2. The more I look at that DLO droop the more unimpressive it gets. The car is fundamentally a rectangular/angular form and the curve flowing from the sideglass to the windscreen is a vain attempt to make it look round.

  3. There’s a whiff of Harris Mann to those ‘Wolf’ proposals. The final production car looks less interesting, but more accomplished.

  4. How much larger was the Wolf proposal compared to the Mk1 Fiesta and while a deal to use Honda CVCC engines was considered, was the Wolf proposal to be limited to just the 1.6 Ford Kent (as used in the US spec mk1 Ford Fiesta) or 1.6-2.0 Ford Pinto engines?

    For some reason am envisioning the Wolf proposal sitting between the Mk1 Fiesta and Mk2 Escort in terms of dimensions, just like the Ford Pinto sits between the Mk2 Escort and Mk3 Cortina.

    1. What we know about the Wolf suggests a direct, but lighter and more efficient Pinto replacement.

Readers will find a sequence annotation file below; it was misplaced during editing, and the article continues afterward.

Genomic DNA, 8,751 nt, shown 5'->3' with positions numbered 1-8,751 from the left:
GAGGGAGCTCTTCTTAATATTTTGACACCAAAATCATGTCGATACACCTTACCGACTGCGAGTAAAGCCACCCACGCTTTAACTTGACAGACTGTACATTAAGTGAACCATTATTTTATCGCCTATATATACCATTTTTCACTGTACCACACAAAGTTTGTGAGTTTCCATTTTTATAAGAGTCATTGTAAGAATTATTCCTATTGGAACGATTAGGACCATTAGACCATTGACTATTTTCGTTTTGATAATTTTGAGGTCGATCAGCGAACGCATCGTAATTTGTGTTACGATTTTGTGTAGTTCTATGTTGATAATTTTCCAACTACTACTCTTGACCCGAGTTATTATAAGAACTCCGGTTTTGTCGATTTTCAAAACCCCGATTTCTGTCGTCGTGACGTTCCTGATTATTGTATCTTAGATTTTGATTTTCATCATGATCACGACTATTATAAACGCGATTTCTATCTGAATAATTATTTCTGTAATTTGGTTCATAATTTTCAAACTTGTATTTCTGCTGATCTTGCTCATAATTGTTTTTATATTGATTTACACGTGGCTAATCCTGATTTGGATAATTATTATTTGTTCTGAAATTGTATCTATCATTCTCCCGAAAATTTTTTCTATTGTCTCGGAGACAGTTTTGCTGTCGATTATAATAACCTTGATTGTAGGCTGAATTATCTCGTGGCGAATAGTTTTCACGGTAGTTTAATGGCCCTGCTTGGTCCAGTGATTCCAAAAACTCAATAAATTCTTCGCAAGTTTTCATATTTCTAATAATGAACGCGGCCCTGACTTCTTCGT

The actual Pinto replacement was the 81MY Escort / Lynx, which must have been well underway when ‘Hank Deuce’ stood down as CEO. That fact seems to bear out Iacocca’s description of Ford’s behavior as being “like a spoilt brat” – scream the house down and create chaos because somebody tells you that you must do something, then do it anyway once the tantrum has subsided.

      The US Escort fits the “Blown Bobcat” or “Expanded Fiesta” idea dimensionally. It’s a pity that every bit of its European twin’s visual flair was expunged for the American car. It even got a “Jap engine”, a 2 litre Mazda diesel as an alternative to the Dearborn-built CVH.

    2. Robertas Parazitas

      Agree with the US Escort losing its virtual flair, at the same time it is a pity the European Escort never received an engine above 1.6-litres like the US version (turbo or not) when compared to its rivals along with a coupe like the related Ford EXP (albeit with better styling and more performance possibly equipped with 4WD similar to allegedly mk3/mk4 Escort 4X4 prototypes).